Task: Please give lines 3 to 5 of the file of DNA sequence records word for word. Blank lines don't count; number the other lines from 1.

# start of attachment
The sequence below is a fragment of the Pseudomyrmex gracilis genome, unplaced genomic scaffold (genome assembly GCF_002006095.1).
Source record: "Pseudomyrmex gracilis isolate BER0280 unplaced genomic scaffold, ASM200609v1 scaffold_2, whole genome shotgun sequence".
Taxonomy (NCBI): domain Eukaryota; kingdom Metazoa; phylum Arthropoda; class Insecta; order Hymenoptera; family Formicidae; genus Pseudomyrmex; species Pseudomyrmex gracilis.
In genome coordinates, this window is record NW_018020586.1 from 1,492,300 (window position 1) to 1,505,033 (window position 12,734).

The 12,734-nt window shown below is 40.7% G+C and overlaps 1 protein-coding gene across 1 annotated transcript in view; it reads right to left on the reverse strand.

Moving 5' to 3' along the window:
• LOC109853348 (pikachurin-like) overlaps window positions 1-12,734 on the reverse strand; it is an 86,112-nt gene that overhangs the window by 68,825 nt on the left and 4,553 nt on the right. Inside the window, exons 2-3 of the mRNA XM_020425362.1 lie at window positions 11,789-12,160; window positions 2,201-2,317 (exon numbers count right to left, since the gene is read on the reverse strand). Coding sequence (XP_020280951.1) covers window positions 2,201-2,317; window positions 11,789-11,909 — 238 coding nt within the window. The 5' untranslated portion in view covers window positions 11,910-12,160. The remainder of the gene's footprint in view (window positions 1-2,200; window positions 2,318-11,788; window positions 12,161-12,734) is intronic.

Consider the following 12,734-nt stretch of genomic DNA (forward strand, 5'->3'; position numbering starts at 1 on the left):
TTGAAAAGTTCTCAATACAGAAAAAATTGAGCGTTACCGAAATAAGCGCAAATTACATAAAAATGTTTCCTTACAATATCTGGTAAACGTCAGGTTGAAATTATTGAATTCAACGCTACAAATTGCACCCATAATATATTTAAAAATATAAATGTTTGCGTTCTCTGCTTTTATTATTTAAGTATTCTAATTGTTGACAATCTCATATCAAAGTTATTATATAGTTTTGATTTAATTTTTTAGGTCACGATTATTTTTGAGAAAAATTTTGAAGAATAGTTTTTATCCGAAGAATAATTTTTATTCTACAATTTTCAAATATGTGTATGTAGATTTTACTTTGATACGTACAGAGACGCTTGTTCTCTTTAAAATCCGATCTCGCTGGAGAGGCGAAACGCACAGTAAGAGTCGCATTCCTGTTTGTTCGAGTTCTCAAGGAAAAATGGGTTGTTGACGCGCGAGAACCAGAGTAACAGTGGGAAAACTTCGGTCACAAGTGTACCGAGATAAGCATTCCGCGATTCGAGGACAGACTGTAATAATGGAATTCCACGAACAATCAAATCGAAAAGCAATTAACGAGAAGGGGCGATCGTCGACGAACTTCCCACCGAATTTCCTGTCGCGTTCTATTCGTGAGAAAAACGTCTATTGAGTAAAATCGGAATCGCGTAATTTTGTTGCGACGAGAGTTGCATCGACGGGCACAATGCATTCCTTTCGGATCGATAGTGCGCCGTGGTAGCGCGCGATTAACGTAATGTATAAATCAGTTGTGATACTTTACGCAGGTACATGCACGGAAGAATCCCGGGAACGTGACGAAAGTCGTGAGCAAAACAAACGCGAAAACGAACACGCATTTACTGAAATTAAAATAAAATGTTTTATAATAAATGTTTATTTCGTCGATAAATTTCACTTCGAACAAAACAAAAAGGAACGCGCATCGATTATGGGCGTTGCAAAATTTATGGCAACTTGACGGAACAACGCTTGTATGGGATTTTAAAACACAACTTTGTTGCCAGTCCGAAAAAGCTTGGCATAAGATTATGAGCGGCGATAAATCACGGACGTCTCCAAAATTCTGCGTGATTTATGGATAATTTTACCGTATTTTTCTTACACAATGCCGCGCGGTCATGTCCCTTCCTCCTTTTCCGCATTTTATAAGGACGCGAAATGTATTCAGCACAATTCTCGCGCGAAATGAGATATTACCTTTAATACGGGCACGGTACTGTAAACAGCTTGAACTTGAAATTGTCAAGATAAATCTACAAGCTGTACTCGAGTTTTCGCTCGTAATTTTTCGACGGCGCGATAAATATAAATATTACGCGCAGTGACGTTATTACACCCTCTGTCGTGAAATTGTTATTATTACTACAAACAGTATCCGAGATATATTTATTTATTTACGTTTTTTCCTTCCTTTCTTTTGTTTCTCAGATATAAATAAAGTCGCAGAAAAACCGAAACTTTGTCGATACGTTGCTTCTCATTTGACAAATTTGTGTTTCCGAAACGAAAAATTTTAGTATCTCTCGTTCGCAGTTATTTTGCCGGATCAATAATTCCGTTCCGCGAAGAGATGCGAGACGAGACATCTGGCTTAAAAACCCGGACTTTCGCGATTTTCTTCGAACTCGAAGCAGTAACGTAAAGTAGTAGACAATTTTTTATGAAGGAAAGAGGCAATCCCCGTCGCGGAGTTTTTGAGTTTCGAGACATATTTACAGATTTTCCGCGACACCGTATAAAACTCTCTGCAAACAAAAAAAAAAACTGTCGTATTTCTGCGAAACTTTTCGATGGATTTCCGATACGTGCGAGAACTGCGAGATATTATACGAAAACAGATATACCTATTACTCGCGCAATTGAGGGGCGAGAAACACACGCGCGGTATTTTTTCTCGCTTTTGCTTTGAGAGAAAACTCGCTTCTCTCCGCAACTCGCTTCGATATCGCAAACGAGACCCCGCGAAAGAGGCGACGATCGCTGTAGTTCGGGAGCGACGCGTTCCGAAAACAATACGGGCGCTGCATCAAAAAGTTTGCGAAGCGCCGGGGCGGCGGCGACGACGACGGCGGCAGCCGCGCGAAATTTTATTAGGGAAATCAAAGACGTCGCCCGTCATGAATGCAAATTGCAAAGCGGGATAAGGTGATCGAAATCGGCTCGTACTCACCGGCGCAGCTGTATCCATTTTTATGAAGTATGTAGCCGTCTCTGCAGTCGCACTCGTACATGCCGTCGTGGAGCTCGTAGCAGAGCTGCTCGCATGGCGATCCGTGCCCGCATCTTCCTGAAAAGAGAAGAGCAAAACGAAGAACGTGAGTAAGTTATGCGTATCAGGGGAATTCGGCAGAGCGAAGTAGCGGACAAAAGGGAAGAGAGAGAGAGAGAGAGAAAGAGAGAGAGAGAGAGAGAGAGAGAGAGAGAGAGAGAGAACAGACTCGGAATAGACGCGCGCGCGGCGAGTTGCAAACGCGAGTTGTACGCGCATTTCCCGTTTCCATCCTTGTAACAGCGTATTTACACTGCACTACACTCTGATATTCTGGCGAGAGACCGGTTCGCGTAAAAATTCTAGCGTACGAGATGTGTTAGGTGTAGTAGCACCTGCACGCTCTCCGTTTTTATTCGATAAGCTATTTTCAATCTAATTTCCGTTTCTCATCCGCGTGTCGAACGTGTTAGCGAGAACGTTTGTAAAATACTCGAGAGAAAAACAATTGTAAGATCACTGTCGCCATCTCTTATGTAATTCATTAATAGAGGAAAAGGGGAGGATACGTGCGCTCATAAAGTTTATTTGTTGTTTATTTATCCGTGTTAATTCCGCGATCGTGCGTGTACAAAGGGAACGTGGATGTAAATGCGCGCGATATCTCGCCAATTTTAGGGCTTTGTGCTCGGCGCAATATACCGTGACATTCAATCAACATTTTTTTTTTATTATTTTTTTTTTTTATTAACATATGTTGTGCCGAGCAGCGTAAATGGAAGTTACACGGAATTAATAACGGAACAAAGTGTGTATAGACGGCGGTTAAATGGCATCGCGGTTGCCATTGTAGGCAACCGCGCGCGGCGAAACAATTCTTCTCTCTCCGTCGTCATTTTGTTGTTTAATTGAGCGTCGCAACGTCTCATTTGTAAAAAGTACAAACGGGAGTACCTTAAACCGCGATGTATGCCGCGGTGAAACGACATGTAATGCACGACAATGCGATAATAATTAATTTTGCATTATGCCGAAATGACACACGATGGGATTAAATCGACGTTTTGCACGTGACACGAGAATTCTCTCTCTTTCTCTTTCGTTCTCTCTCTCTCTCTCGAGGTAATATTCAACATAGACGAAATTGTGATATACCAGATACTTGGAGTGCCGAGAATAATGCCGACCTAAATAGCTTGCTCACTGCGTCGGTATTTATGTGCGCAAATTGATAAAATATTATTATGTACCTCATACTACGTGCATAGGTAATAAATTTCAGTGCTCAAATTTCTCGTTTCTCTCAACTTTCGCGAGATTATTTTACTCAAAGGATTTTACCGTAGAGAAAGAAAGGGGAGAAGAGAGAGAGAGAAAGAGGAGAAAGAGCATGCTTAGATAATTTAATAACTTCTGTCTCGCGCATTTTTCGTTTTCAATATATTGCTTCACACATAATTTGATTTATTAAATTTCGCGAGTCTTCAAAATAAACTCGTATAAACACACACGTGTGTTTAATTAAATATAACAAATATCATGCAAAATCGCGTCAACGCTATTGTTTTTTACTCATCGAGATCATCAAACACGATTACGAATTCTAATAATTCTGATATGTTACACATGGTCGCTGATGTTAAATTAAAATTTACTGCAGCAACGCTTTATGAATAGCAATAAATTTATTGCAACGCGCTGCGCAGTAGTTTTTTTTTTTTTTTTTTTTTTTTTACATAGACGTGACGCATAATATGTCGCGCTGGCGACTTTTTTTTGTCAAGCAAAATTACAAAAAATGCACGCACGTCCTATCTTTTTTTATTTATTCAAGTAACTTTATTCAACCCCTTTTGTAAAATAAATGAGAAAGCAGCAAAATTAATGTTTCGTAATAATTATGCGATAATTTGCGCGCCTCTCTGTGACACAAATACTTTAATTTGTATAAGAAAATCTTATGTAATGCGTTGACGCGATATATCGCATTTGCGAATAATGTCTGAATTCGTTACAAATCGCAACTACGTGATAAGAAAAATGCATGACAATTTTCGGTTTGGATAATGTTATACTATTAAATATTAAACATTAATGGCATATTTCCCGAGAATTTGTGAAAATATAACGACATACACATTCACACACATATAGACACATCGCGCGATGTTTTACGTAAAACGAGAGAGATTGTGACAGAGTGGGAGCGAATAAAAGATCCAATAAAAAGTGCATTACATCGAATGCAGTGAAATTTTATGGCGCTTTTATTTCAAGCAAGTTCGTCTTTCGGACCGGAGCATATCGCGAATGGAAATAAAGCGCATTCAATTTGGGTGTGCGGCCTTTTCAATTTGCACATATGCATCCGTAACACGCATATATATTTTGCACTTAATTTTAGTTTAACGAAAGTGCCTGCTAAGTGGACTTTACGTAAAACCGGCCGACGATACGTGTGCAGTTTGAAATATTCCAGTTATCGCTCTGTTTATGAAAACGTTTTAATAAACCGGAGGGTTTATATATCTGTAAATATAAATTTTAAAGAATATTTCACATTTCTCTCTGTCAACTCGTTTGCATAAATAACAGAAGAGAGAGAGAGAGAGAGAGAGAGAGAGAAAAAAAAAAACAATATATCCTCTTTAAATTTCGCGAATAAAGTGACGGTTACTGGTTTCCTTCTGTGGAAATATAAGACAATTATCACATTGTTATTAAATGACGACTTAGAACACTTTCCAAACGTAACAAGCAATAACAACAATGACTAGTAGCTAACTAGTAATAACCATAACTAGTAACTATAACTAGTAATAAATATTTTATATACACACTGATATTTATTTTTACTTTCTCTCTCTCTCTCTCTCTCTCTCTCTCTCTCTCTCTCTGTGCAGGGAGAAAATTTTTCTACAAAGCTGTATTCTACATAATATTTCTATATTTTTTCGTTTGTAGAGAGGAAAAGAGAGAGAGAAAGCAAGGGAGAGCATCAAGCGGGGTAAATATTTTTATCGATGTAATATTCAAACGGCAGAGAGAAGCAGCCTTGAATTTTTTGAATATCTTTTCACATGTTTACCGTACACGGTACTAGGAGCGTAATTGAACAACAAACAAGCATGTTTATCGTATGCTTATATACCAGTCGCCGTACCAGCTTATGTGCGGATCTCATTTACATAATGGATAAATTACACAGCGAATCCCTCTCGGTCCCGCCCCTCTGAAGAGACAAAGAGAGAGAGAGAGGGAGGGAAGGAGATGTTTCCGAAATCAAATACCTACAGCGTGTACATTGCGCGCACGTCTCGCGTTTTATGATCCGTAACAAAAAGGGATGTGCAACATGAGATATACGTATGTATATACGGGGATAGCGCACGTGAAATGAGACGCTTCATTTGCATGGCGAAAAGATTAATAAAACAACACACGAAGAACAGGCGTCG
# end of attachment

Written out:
Taxonomy (NCBI): domain Eukaryota; kingdom Metazoa; phylum Arthropoda; class Insecta; order Hymenoptera; family Formicidae; genus Pseudomyrmex; species Pseudomyrmex gracilis.
In genome coordinates, this window is record NW_018020586.1 from 1,492,300 (window position 1) to 1,505,033 (window position 12,734).

The 12,734-nt window shown below is 40.7% G+C and overlaps 1 protein-coding gene across 1 annotated transcript in view; it reads right to left on the reverse strand.